indicating a progressive diminution of size. A continuous decrease from the larger Pliocene to the diminishing Quaternary area is inferred by this observer and explained by drying winds and by uplift of the eastern part of the plain, where the surface is now 2,000 feet above sea-level. Obruchef also describes the Quaternary Aralo-Caspian as the direct successor of the Pliocene sea, the decrease of area being ascribed to uplift on the east (1890, 25). Neither of these observers gives explicit recognition to the idea that the Quaternary sea resulted from the expansion of a smaller early-Quaternary sea, to which the waters had shrunk from their great
The Aralo-Caspian is marked by Konshin, in the article just referred to, as reaching, at the beginning of the Quaternary, eastward to the present ends of the Murg-ab and Tejen rivers, and southward to the base of the mountains at KizilArvat ; farther west it connected with the Caspian basin by the Balkhan gateway ; to the northwest it spread beyond the present Aral ; to the northeast it had a well-defined boundary south of the Ainu River. Here a higher northeastern part of the Kara-Kum, underlaid by Pliocene and older strata, breaks off in a dissected, south-facing escarpment, the Ungus, which Obruchef ascribes to a fault (1890, 25o), and along the base of which Konshin describes shorelines (1887, 238), probably contemporaneous with those at Krasnovodsk and Jebel. The floor of the depression south of the Ungus is stated by Lessar to be 44.6 meters below the Caspian (1889, 714). This escarpment and the shorelines along its base are features toward which future observation might well be directed, with the hope of deciphering the history of the sea in greater detail. If I understand Konshin's description, the dissection of the Pliocene strata in the escarpment must have taken place before the shorelines were made at its base. It might, therefore, here be possible to recognize the time interval that observations elsewhere lead us to suppose elapsed between extensions of the Pliocene and the Quaternary Aralo-Caspian Sea, and perhaps to decipher the presumably complicated history of the Quaternary sea itself.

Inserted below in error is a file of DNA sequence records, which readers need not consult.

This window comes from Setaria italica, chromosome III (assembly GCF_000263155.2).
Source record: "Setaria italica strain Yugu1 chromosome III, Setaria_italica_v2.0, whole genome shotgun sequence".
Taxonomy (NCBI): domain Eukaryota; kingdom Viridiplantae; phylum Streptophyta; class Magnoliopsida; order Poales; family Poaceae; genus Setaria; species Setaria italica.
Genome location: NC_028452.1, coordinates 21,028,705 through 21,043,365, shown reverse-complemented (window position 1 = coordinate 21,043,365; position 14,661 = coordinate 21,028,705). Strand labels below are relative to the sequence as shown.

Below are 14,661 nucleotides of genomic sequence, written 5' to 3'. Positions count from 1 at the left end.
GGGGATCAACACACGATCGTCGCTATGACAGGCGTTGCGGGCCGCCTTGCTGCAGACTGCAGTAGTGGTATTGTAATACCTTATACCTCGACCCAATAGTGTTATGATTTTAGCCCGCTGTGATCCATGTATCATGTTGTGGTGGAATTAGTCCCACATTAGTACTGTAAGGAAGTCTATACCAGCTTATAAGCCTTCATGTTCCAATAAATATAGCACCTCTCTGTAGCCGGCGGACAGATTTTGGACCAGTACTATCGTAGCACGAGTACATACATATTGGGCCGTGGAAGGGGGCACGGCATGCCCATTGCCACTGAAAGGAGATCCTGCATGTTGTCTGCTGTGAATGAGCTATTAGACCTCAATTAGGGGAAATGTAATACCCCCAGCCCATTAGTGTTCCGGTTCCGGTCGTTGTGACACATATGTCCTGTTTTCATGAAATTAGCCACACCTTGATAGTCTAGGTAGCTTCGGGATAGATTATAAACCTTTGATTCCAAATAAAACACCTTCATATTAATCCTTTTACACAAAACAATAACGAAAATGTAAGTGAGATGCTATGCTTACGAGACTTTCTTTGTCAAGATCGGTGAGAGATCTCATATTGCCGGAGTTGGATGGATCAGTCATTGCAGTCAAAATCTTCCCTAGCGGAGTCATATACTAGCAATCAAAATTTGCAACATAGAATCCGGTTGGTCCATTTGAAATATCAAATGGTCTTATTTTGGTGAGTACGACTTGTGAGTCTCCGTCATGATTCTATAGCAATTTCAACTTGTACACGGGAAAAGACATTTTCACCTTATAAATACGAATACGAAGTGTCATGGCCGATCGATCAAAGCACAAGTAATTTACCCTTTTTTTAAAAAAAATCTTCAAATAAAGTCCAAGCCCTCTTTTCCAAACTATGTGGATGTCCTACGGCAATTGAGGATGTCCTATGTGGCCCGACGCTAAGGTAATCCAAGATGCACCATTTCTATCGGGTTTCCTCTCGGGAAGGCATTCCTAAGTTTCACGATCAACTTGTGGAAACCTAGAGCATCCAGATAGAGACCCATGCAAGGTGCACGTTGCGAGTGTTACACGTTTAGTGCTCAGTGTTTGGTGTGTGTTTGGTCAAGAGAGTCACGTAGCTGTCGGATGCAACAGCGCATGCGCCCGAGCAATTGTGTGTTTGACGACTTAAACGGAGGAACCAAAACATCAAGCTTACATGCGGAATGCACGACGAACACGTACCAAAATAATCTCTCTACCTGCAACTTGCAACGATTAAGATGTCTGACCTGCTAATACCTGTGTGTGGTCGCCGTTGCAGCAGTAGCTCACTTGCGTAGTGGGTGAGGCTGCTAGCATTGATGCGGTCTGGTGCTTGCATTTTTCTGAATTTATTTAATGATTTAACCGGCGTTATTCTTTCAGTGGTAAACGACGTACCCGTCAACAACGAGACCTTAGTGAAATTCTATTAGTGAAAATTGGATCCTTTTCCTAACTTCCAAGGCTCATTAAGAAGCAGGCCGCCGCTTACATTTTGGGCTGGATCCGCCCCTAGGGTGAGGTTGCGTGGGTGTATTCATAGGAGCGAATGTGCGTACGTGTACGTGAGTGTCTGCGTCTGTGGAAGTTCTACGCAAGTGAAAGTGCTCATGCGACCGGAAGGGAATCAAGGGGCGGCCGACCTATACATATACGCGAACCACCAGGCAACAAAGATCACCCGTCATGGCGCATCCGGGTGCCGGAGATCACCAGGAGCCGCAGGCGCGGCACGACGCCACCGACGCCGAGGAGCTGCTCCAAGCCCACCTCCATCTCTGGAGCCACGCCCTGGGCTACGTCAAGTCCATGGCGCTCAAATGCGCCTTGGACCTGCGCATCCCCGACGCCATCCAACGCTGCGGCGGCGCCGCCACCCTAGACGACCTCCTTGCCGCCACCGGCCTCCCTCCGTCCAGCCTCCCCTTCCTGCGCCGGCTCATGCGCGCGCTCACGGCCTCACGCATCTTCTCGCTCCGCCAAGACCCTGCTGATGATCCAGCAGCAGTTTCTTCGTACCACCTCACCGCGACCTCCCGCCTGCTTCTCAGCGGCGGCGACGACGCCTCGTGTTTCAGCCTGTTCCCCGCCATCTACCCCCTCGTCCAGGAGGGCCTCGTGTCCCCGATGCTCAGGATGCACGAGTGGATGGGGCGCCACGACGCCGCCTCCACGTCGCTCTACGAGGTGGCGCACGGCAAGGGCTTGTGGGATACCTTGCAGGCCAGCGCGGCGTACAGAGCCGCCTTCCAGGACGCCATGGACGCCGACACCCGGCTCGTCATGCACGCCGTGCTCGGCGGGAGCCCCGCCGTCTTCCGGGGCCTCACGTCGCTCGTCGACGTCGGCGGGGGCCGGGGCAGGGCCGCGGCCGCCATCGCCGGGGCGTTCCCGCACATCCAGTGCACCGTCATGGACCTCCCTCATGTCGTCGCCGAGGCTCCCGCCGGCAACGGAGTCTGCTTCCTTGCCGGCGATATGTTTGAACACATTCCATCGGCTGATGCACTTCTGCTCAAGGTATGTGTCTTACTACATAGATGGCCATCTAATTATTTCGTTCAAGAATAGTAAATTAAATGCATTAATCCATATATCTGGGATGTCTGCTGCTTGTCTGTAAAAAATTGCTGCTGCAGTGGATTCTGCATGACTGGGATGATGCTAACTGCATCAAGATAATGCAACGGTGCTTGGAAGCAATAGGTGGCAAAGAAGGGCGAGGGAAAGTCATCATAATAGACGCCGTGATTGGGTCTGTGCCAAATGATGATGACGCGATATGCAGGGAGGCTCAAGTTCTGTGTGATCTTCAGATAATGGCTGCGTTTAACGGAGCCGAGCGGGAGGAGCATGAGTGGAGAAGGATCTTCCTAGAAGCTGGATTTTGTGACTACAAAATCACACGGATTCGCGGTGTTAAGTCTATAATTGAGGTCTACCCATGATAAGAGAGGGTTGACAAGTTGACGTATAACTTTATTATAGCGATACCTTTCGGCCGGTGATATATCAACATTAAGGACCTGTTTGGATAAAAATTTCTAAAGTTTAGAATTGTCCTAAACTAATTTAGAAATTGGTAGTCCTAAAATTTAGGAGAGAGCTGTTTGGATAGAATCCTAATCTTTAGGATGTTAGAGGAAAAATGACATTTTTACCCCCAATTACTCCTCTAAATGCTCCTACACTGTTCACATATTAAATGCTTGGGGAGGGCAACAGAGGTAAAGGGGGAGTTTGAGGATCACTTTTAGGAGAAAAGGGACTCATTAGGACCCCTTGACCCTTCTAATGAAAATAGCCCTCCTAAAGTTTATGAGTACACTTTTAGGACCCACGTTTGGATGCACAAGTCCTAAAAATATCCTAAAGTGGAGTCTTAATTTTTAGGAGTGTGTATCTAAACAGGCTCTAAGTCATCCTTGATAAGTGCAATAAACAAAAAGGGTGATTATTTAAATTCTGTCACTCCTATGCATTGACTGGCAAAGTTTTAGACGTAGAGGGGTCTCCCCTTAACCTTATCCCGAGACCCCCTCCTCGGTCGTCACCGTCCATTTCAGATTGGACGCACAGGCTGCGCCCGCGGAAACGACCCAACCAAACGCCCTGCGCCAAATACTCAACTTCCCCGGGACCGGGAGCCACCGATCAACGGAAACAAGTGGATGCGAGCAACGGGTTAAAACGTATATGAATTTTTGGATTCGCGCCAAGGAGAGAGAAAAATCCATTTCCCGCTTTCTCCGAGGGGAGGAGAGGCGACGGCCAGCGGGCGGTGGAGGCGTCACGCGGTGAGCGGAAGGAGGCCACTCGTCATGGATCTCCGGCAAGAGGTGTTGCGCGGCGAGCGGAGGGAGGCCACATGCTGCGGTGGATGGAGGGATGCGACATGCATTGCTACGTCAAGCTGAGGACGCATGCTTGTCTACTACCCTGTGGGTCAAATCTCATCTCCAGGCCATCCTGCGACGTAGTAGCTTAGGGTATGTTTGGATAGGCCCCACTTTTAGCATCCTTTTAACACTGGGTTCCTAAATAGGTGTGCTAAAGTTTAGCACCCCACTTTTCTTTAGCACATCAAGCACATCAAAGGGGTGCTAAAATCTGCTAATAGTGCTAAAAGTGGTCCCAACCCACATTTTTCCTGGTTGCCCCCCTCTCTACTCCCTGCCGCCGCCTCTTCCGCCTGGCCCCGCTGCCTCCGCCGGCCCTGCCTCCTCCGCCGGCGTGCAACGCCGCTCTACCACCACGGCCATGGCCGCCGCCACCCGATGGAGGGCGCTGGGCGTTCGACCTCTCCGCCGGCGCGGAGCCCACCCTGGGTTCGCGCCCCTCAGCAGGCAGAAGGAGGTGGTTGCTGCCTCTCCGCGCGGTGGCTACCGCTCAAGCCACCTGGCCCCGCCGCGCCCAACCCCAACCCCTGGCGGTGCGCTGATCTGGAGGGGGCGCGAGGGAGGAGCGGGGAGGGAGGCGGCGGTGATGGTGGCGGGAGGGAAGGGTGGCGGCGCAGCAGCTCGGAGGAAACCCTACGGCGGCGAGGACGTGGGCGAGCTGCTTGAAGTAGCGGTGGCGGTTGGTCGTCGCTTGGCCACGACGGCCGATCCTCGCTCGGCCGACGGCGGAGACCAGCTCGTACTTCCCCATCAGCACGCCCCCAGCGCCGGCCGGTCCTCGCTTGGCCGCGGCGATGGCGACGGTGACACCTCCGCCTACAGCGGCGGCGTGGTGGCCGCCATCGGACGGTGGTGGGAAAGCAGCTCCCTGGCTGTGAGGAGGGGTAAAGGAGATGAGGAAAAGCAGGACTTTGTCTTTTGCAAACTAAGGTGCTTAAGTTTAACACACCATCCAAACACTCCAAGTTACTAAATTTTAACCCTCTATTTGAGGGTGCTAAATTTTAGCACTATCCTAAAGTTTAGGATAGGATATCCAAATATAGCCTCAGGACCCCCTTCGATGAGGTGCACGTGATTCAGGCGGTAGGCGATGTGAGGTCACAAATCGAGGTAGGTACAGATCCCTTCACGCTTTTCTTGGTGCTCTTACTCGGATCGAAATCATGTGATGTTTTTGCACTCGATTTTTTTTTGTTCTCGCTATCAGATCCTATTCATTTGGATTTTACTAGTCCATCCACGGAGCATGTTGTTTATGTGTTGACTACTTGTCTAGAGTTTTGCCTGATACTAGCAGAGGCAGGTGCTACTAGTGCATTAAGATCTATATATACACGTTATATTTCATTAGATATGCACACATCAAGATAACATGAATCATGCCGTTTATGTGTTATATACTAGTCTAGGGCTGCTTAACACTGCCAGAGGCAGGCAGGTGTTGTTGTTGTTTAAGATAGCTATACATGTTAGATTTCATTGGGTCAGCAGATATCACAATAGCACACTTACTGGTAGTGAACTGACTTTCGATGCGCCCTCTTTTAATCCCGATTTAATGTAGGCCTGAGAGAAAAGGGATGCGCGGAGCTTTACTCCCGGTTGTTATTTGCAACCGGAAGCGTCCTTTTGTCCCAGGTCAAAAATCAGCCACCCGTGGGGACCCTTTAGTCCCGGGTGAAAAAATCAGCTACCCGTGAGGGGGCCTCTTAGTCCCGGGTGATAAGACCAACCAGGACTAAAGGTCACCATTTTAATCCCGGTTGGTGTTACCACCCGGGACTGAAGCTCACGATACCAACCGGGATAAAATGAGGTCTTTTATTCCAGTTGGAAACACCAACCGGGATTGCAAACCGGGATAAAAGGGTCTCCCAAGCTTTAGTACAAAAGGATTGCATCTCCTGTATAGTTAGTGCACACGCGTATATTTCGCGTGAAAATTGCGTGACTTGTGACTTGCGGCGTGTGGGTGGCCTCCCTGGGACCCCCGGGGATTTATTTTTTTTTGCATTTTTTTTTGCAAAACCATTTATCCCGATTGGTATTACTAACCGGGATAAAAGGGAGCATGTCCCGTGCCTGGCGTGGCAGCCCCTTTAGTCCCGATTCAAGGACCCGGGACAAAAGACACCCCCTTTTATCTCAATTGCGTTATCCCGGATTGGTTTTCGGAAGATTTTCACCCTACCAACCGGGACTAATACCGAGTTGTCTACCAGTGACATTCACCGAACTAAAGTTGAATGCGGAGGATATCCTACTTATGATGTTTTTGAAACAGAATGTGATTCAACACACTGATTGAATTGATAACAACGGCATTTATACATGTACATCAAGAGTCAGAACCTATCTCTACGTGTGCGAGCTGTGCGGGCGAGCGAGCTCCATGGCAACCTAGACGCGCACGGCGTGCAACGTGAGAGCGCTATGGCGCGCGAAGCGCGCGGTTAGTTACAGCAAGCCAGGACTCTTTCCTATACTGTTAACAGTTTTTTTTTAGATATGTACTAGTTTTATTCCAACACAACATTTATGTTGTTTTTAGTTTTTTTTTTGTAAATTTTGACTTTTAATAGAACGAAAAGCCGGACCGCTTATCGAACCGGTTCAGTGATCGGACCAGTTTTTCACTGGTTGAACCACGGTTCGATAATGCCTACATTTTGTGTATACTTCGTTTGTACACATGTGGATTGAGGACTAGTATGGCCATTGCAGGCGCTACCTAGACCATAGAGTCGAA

In the late Quaternary, the sea was reduced to lower and lower levels, and the Caspian and the Aral were thus separated, except for a water passage or channel, the Usboi, which passes along the southeastern base of the Ust-urt and through the Balkhan gateway. There has been much discussion regarding the nature and origin of this channel. As it has the form of a river channel, and as the Amu is the only large river in the region, the Usboi has been repeatedly said to be the former course of the Amu. For example, Sievers (1873) describes the Usboi as a channel so well preserved that it seems to have been only lately abandoned ; it is about 65 feet deep, two-thirds of a mile wide, eroded in the unconsolidated deposits of the steppe or in the firmer Miocene beds on the border of the Ust-urt. The channel has many bends it often divides, so as to include islands, but there are no branch channels entering it. Other observers have noted that the gentle southwestward descent of the channel is broken by the sills of rapids at several points, from which it may be inferred that the stream by which the channel was eroded did not endure long. The Ainu being a large river not far distant, its former connection with the Usboi seems to have been assumed without waiting to trace an actual connection between